When discussing inflation, money supply is often the focus. But there are actually two distinct monetary components that can influence inflation: changes in money supply, and the velocity of money, which is the average rate at which money changes hands in a given time period.

While the media has focused on the former, the latter has been largely ignored. This incomplete picture of monetary effects has left the public scratching their heads as to why inflation predicted at the hands of money growth has failed to materialize.

Here we will discuss, as simply as possible, the reason velocity matters, how it effects inflation in the short run, and finally, how this key metric will impact the price of gold and silver.

Velocity is important because, in short, economists believe increases in money supply (M) and velocity (V) have an impact on price (P) and output (Y) in an economy. This is represented by MV=PY.

Recently money supply has been increasing.

But over that same time, velocity has been falling, now down to record low levels.

So, what happens if money supply and velocity offset each other in the short run?

The Cleveland Federal Reserve recently released a report on Prices from a Monetary Perspective, which applied this framework to the U.S. GDP deflator -- a very broad price measure. The GDP deflator rose 1.3% on average during the first three quarters of 2013. This average price change consisted of a 4.3% increase in excess money growth and a 3% decline in velocity. 

The velocity of money often falls during recessions, or shortly thereafter, and its decline can persist for a long time after an economic recovery has taken hold. This is certainly true today. Since the onset of the Great Recession in 2007, the velocity of money in the United States has fallen sharply, at an annual average rate of 3.1%. This decline has offset average annual excess money growth of 4.9%, resulting in an average annual increase in the GDP deflator of 1.8%.

So, how does this relate to gold and silver?

In short, inflation has a direct effect on gold and silver pricing. If high rates of inflation threaten to to render paper currency less valuable, people often turn to hard currency like gold or silver as a store of wealth and potentially an investment. Given the finite nature of these commodities, prices naturally spike as a result of this increased demand. Sometimes even the expectation of inflation can move them higher, as it did from 2009-2011.

Gold is best represented through the SPDR Gold Trust ETF (NYSEMKT:GLD), which is the largest physically backed gold ETF on the market. Since the failed realization of inflation that many expected, this ETF has been on a steady decline for the last two years, with little reason to abate at the hands of inflation. The iShares Silver Trust (NYSEMKT:SLV) has behaved in a similar fashion, peaking in 2011 and suffering a consistent decline since.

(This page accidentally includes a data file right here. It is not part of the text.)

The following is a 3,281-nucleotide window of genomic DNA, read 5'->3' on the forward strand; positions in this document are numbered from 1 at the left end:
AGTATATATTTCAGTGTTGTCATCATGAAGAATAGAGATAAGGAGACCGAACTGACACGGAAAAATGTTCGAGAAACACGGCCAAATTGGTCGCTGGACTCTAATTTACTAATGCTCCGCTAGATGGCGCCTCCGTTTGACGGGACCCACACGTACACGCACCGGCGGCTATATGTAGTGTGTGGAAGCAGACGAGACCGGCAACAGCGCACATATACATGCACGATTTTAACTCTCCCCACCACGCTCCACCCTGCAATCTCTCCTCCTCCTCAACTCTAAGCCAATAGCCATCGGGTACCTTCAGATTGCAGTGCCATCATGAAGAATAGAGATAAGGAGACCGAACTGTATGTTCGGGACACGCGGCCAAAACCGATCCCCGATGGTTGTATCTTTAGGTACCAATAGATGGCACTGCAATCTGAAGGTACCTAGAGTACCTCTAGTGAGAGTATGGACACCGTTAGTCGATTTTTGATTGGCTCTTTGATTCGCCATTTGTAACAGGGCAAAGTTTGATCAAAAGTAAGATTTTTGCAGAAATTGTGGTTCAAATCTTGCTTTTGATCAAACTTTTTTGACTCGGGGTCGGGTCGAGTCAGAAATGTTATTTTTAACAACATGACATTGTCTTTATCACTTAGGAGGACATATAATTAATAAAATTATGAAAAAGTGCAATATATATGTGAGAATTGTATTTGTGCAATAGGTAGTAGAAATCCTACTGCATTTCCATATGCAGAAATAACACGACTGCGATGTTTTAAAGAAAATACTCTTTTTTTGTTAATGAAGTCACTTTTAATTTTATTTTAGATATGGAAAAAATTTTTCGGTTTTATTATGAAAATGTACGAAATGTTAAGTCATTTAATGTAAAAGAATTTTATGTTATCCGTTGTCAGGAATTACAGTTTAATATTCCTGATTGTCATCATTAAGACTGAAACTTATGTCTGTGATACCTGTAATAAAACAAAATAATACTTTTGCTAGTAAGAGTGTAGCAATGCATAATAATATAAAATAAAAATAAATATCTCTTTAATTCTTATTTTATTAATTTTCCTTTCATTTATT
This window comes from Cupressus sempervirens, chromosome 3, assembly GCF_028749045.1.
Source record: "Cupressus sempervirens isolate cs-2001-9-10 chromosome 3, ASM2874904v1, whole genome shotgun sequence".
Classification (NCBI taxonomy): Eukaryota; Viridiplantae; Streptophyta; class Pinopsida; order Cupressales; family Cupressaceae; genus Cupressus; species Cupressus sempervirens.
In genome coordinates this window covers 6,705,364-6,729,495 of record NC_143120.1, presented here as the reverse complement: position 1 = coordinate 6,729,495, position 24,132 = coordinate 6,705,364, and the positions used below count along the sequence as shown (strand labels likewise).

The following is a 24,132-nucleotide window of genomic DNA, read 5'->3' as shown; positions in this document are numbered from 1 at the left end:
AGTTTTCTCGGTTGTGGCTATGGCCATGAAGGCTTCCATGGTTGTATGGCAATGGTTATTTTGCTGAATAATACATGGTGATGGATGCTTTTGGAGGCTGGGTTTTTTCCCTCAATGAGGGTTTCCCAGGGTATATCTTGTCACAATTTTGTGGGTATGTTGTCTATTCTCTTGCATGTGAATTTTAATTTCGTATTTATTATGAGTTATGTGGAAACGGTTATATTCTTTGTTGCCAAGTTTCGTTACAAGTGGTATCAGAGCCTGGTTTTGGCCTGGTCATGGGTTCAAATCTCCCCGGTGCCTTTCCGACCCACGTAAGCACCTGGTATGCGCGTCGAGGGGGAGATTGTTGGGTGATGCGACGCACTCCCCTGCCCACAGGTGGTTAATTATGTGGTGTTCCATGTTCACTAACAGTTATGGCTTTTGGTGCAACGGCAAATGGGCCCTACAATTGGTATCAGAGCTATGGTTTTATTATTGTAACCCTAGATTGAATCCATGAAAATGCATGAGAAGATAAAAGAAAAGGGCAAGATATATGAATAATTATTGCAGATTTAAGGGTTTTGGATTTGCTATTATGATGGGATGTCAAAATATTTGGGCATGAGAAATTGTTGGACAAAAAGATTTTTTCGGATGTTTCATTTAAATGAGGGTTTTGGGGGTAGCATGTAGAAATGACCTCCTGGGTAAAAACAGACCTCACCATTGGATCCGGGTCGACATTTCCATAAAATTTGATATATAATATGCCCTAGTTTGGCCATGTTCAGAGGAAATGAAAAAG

But perhaps the greatest pain has been reserved for the miners. When poor macroeconomic conditions hit, sometimes the businesses operating in that sector can fare even worse. As price declines hit a commodity, those same numeric declines often hit the profit margins, translating into even larger percentage decreases in terms of earnings. The Market Vectors Gold Miners ETF (NYSEMKT:GDX) is composed of global gold miners of varying market caps and has suffered the greatest percentage declines of the three discussed, down approximately 60% from its 2011 peak.

However, those same factors that made the mining sector so volatile going down could also lead to the greatest returns if gold begins climbing. But what exactly will lead to golds return?

The payoff
We all know consumer spending is key to the economy, composing a vast majority of GDP. However, what is almost as important is how fast that consumer turns over the dollars they earn, especially in an economy introducing copious amounts of money supply. While declining velocity has mitigated much of the predicted inflation, this likely won't persist forever. As velocity levels begin to recover, following the traditional business cycle model, look for gold and silver to begin picking up pace again, but this time with fundamentals firmly in their favor.


James Catlin has no position in any stocks mentioned. The Motley Fool has no position in any of the stocks mentioned. Try any of our Foolish newsletter services free for 30 days. We Fools may not all hold the same opinions, but we all believe that considering a diverse range of insights makes us better investors. The Motley Fool has a disclosure policy.